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Solder technique boosts PCB productivity

03 June 2010

Surface mount technology has greatly improved PCB production speeds and component densities, but it does have its limitations. In particular the method is not suitable for the mounting of mechanically stressed components like PCB connectors, and manufacturers have to resort to traditional through hole techniques for these components. Now, Wieland has come up with a hybrid technique called ‘Through Hole Reflow’ that solves this problem at a stroke

Early printed circuit board (PCB) manufacture involved the 'through hole technology' (THT) process, the component connecting wires being inserted through holes pre-drilled into the PCB. The various components to be inserted - capacitors, transistors, resistors, integrated circuits - all required different preparatory procedures during which the connection wires had to be bent and cut to size to fit the holes - a labour intensive task. Once the PCB was configured, the components were subsequently wave and/or selectively soldered on the underside of the PCB.

When surface mount technology (SMT) came along, the connection wires were no longer inserted through holes in the PCB, but instead, placed on soldering pads on its surface. For the first time it was possible to populate both sides of the PCB. SMT heralded the reflow soldering process, which begins with the application of soldering paste using screen printing or stencilling followed by component population using automatic pick-and-place machines. The PCBs are then passed through an oven where the board is heated to within a specified temperature range. The solder is heated to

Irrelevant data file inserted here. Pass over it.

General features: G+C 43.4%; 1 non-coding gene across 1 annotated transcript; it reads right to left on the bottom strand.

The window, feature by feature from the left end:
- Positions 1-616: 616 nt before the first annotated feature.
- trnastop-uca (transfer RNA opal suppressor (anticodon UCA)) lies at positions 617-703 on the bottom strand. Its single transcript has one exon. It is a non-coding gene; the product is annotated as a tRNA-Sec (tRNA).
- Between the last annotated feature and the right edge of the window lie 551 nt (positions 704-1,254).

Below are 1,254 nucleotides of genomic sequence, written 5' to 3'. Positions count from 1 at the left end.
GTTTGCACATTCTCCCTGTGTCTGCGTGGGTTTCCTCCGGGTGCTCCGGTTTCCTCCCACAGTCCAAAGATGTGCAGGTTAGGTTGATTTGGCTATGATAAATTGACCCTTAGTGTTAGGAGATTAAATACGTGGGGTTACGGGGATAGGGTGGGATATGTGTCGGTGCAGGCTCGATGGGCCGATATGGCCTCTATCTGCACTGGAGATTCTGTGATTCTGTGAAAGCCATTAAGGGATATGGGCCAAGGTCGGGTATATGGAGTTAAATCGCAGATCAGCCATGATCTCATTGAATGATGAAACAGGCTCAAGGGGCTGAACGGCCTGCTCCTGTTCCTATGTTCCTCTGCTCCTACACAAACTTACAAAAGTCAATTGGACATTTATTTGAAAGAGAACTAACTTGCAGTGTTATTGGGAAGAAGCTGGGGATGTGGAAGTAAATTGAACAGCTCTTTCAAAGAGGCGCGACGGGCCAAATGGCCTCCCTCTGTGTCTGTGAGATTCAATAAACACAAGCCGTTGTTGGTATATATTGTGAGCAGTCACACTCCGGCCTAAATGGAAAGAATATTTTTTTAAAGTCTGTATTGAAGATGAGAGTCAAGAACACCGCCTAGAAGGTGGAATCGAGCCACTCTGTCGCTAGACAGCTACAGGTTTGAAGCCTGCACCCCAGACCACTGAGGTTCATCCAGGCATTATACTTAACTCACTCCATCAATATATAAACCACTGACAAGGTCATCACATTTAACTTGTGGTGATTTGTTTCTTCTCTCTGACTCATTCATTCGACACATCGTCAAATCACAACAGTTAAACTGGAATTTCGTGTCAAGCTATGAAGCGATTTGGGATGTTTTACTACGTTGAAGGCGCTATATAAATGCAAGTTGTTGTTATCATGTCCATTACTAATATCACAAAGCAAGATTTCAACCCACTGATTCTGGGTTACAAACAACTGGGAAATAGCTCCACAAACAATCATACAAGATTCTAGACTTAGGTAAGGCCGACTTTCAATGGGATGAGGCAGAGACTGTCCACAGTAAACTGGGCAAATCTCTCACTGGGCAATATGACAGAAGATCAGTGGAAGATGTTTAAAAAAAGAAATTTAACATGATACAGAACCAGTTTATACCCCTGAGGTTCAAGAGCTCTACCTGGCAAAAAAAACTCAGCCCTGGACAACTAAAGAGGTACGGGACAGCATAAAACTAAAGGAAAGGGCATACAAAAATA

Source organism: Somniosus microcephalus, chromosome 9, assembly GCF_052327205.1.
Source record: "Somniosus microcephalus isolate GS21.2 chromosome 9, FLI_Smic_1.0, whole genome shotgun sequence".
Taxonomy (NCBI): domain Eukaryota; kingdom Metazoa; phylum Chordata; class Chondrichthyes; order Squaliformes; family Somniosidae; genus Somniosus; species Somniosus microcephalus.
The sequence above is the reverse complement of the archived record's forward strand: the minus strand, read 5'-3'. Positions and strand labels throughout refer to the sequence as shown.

above its melting point and cooled off, securing the components to the PCB.

Mechanically stressed components, such as connectors, require a good connection to the PCB and the integrity of the joint is not easily achieved using SMT. As a result, these components are often mounted using the through hole technique. But in order to maintain the efficiencies of production achieved by the SMT process, it is desirable to combine both the THT and SMT techniques in one process. Now, thanks to work conducted by Wieland, this is possible using a technique called Through Hole Reflow (THR).

During THR, components are secured, plated through and reflow soldered - a process also also known as ‘Pin-in-Paste’ (PIP). Holes are drilled as in THT and the PCBs passed through the normal reflow process. Firstly, solder is applied to the solder pads and the holes filled with solder, then, the PCB connectors are automatically placed. The pins press the solder through the hole, forming drops on the tip of the pin.

During the subsequent reflow soldering operation, the solder melts and is drawn into the hole by capillary action, providing a robust joint for the connector pins. The whole process is conducted in one step, with the same equipment and under the same conditions.

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